On February 20, 1958 the District Court entered an order pursuant to Rule 30(b), Federal Rules of Civil Procedure, 28 U.S.C.A., directing the First National Bank of Chicago, as trustee of the testamentary trust estate of Otto Young, deceased, to pay to Graveraet Y. Kaufman, one of the assigning grandchildren, from funds that are here claimed by the assignees, $14,500 immediately and $1,250 monthly thereafter for his support.

On May 22, 1958 the District Court entered a decree confirming a Master's Report, dated May 7, 1958, approving the account and actions of the testamentary trustee during the period from May 26, 1916 to August 17, 1956. It approved certain sums allowed as costs of administration for fees and expenses of the trustees and their attorneys. The Court also retained jurisdiction of the segregated shares aforementioned "for the sole purpose of determining the claims and controversies between Graveraet, Juliet, Marie and Jane and the parties claiming by, through or under them as to the ownership of the segregated shares."

The three questions that are now presented to this Court are:

1. Whether the District Court has jurisdiction to adjudicate the opposing claims to the segregated shares.

2. Whether the assignees now claiming all or part of the segregated shares are bound by the decree of May 22, 1958.

3. Whether the District Court had authority to enter the protective order of February 20, 1958 under Rule 30(b) of the Federal Rules of Civil Procedure.

As a matter of convenience we will treat all three questions as if raised by all appellants without further distinction for to do otherwise would serve no purpose other than to create needless confusion.

In the matter of the District Court's jurisdiction appellants concede "that any in rem claims against property that actually is in custodia legis must be presented to the court which has the property in custody" and "recognize that it is no longer necessary for property to be in the physical possession of an officer of the Court, such as a receiver or a Clerk of the Court, in order to be in effect in custodia legis." However, they contend that an action between a trust beneficiary and the persons to whom he has assigned part or all of his interest therein is an action in personam and hence where the assignors are non-residents they can not be compelled to litigate their claims as part of the subject matter of a suit in a federal court against a trustee to construe a trust instrument, take an accounting and make distribution, absent any other basis of federal jurisdiction.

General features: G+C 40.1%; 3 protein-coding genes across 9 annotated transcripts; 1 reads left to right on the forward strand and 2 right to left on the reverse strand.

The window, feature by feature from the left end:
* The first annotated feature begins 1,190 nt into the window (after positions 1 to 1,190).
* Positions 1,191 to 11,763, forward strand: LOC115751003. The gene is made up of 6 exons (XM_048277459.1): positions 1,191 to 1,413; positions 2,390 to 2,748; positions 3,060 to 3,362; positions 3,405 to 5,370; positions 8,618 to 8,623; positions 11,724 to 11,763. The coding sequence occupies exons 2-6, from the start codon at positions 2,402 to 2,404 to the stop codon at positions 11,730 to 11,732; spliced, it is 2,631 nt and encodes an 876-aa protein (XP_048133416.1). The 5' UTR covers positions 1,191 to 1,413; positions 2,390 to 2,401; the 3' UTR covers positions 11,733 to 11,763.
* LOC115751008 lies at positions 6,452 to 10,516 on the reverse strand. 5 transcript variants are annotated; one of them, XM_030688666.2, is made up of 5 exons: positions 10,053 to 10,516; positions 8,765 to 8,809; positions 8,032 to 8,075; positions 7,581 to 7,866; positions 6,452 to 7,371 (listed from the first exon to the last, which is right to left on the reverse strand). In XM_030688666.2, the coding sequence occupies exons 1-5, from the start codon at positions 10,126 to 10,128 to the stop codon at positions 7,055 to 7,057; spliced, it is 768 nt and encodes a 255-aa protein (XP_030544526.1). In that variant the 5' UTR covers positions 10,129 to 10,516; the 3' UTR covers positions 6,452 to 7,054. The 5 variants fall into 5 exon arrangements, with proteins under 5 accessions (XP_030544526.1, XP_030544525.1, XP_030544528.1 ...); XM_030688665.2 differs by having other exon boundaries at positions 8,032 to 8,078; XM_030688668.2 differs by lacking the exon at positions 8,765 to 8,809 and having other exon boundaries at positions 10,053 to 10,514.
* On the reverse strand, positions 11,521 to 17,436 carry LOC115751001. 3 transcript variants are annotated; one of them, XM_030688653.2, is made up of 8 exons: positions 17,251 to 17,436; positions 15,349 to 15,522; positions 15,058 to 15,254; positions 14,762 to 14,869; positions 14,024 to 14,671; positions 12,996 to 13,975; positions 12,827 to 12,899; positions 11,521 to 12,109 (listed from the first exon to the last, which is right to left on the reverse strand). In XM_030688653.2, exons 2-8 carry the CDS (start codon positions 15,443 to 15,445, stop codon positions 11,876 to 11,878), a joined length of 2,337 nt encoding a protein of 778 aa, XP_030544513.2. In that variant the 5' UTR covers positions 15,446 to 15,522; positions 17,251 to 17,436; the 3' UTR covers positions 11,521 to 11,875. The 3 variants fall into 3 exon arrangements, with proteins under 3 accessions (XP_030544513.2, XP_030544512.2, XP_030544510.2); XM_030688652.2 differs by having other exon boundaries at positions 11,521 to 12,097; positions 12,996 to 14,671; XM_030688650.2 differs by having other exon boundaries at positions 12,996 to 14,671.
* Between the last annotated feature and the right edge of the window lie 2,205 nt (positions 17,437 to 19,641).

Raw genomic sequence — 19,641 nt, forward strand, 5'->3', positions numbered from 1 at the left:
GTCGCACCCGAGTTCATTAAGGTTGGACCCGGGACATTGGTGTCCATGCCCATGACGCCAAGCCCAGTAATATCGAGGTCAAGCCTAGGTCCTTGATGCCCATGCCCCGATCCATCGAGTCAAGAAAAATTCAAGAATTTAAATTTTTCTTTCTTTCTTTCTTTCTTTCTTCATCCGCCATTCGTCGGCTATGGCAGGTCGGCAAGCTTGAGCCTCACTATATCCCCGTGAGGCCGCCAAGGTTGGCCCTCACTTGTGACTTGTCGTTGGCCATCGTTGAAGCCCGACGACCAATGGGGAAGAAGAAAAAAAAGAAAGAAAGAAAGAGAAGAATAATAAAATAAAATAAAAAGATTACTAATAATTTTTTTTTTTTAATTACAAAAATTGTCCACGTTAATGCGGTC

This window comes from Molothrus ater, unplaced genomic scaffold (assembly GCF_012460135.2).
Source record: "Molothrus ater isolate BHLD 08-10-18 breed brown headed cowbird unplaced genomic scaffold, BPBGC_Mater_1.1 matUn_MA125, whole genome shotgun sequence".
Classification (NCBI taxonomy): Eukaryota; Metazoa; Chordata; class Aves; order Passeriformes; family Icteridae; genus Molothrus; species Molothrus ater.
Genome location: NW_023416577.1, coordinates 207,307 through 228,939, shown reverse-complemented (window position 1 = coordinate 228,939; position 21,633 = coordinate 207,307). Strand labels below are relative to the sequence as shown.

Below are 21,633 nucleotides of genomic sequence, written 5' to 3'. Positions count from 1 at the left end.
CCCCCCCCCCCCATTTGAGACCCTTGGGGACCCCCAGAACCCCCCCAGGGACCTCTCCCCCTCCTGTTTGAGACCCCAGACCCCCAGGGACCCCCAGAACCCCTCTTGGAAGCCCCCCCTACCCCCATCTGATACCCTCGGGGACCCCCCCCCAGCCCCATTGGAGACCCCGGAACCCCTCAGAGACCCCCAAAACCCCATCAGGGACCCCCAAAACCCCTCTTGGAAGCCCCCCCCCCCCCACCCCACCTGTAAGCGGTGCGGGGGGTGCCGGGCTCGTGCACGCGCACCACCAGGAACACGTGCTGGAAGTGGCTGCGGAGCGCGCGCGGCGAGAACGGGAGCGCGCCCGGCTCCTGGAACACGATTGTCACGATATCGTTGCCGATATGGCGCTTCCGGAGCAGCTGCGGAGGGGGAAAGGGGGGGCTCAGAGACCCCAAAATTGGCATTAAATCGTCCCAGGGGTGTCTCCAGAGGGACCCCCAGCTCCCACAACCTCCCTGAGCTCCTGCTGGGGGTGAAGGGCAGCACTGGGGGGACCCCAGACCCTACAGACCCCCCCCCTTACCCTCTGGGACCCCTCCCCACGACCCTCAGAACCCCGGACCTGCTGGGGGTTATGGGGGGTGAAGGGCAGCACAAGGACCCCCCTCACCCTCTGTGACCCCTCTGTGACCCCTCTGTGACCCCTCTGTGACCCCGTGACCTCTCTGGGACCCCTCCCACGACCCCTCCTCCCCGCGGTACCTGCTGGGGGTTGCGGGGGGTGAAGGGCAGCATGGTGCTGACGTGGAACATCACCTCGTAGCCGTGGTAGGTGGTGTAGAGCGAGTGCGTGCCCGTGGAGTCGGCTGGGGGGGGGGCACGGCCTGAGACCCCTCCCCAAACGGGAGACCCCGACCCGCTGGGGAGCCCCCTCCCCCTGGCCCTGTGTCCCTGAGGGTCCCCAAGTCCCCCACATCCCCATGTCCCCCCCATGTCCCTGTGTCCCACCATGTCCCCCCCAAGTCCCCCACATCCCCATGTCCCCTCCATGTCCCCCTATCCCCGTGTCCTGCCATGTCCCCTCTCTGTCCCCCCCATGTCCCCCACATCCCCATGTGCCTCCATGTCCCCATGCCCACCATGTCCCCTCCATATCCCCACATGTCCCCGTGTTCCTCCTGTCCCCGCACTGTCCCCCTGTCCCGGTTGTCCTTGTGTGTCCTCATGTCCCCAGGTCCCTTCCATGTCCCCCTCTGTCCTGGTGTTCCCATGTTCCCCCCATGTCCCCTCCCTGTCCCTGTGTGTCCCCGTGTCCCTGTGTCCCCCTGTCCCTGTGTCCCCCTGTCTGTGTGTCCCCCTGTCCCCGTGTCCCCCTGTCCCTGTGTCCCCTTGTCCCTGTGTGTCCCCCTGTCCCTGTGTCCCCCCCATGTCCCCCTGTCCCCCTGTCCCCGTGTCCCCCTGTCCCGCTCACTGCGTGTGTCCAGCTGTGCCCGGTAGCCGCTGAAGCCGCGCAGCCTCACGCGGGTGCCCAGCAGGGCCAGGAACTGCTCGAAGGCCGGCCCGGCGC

Appellees on the other hand claim that this action is in rem or quasi in rem and, therefore, where the District Court has jurisdiction over the res it necessarily follows that that Court has power to determine all claims to the res.

We agree with the appellees. When the District Court entered its decree of December 14, 1951 it took over the supervision and direction of the administration, liquidation and distribution of the trust estate.

By decree entered February 4, 1955 the District Court construed the will as empowering the trustee to sell certain specific property and on July 20, 1955 the sale of the property was approved and confirmed.

On October 13, 1955 the District Court enjoined one of the beneficiaries from further prosecution of a state court partition proceeding involving the trust property. DeKorwin v. First National Bank of Chicago, D.C.N.D. Ill., 1955, 136 F. Supp. 720. The Court there said in its reported opinion at page 723:

"As has been seen, the trust res long since was drawn into the custody of this court * * *".

We dismissed the appeal, DeKorwin v. First National Bank of Chicago, 7 Cir., 1956, 235 F.2d 156, and stated at page 157:

"Judge Igoe has supplied a chronicle of the salient events and reached conclusions which we consider unassailable."

Only the most jaundiced reading of both opinions would allow one to believe that this Court was not referring to the District Court's conclusion that the res was within its exclusive custody.

It appearing from the record that the District Court has for many years exercised complete and exclusive dominion over this trust property certainly it would be inconceivable to hold that the res is not held by the District Court in custodia legis.

Thus it necessarily follows that the District Court acquired jurisdiction in rem or quasi in rem. It must and does control the trust estate and, therefore, has jurisdiction to adjudicate all claims to the res to the exclusion of any court of co-ordinate jurisdiction in order that distribution can be made to the parties lawfully entitled thereto and the trust terminated. Farmers' Loan & Trust Co. of New York v. Lake St. Elevated Rd. Co., 1900, 177 U.S. 51, 61, 20 S. Ct. 564, 44 L. Ed. 667; Central Union Trust Co. of New York v. Anderson County, 1925, 268 U.S. 93, 96, 45 S. Ct. 427, 69 L. Ed. 862; Princess Lida of Thurn and Taxis v. Thompson, 1939, 305 U.S. 456, 466, 59 S. Ct. 275, 83 L. Ed. 285; Natural Gas Pipeline Co. v. Federal Power Commission, 7 Cir., 1942, 128 F.2d 481, 485.